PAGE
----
Meb: One of the interesting parts of this is probably only true in a modern world, maybe not so much but maybe easier is when you think about speculation, which is collectables, you buy something, you hope that you can sell to someone else for something more. There’s no cash flows, like a farm, real estate stocks have. However, theoretically is now developing an entire area of sort of alternative yield. And so Rally, I think, and others starting to consider this concept of either, obviously, you could have a museum that generates yield. You could have ways to monetize that asset, whether it’s lending it, whether it’s selling. So, like, I was thinking about paintings the other day, selling prints to people and say, hey, look, you can put this in your house and say, well, I own one one-hundredth of this Picasso. And obviously, this isn’t the real one, but that’s what rich people do anyway. They don’t put the real ones usually in their house unless you’re Wynn, you might. On and on, and so there actually theoretically could be some yield from some of these investments. You start to think a little wonky about it.

Phil: Yeah, didn’t Wynn stick one of his elbows through some expensive painting or something and ruin it?

Meb: Yeah, yeah, when you got that much money, whatever.

Phil: Yeah. You mentioned the word speculative. What’s becoming clear to me now, and maybe where I’ve changed my tune a bit in recent years is, I think it’s tough when you come from, like, background that’s focused on this evidence-based investing concept, and that all investing has to be boring and data-driven and all these things, right? I think if you’re smart about it, you can have your serious investment allocation 80% to 90% of your assets. But, like, there’s no reason why you can’t have a fun bucket or a speculative bucket. I think the word speculation, like, you want to limit it… You don’t want to necessarily just really just treat it as, like, this tsk, tsk, like, don’t ever speculate. Speculating is entertainment. It’s fun. Like, I don’t think we should shame people, whether it be professionals, clients for wanting to engage a little bit in that speculative energy that they might have. And some people don’t have it at all and that’s fine. Like, if you want to just be boring with 100% of the portfolio, like, you should be boring with most of it and be rules-based and be process-oriented. But, like, I think you can strike a healthy balance too. If you’ve got the passion and the interest in these areas, whether it’s speculative stuff, collectables are art or if it’s just things like stock picking where you enjoy reading about individual companies and following them and being engaged in that universe. It doesn’t have to be an all or nothing proposition on either side.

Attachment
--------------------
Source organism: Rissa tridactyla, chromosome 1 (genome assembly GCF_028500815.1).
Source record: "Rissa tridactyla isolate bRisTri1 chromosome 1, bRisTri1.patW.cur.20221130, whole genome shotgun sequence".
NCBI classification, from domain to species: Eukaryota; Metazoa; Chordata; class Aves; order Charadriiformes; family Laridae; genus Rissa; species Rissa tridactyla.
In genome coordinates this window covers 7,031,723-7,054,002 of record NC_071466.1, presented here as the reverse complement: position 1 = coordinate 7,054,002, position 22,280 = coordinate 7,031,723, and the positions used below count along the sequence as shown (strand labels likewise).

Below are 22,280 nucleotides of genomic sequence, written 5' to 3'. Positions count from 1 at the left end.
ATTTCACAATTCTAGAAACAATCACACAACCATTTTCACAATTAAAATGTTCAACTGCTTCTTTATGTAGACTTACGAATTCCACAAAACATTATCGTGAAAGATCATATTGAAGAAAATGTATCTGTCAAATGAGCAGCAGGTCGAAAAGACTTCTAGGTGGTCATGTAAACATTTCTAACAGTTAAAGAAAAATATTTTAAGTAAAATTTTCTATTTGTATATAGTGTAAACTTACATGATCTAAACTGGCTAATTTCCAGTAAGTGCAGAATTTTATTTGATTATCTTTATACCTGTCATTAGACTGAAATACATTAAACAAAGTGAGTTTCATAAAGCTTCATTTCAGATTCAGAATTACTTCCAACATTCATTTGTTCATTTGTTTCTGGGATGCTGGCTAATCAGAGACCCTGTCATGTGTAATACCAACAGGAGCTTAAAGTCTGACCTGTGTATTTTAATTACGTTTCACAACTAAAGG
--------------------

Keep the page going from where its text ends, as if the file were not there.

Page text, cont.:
Meb: As long as you have this self-awareness that you’re probably not the Stevie Cohen of trading Michael Jordan figures. Maybe you are. God bless you. But just realizing that you’re human and this doesn’t have to be boring as fuck endeavor and having a little fun with it.

Phil: I am the renaissance technology of wrestling figure collecting, that is for certain.

Meb: I was talking to Cory in the early days off Zed Run because he was talking about some of the digital horses. I said, “Cory, nothing would be funnier to me as if you became a gazillionaire from a quant approach to fake digital horse racing,” right? It’s like, all this work all of us do over the decades of, like, you know, an effort and then all of a sudden, you make all your money trading fake horses. I said nothing would make me happier.

Phil: Nothing surprises me anymore. Like, if there’s anything the last year and a half has taught us is that you’re going to be surprised every single day with something that you read about.

Meb: That’s the beauty of it. You know, it’s what makes it fun. So, we’re going to start to ask a few more questions and eventually, you got to catch a flight. If you look at a traditional portfolio, this is a Phil question, feet to the fire, you get up to three choices. What are some of the big dudes, the allocations that you say, “Okay, this is what I would start to add or think about,” as far as the alts in your entire book that really start to move the needle that are implementable today?

Phil: So I got to pick the three?

Meb: Yes. You get up to three.

Phil: Up to three. I’m picking favorite children because we have more than three in our mixes at Savant but…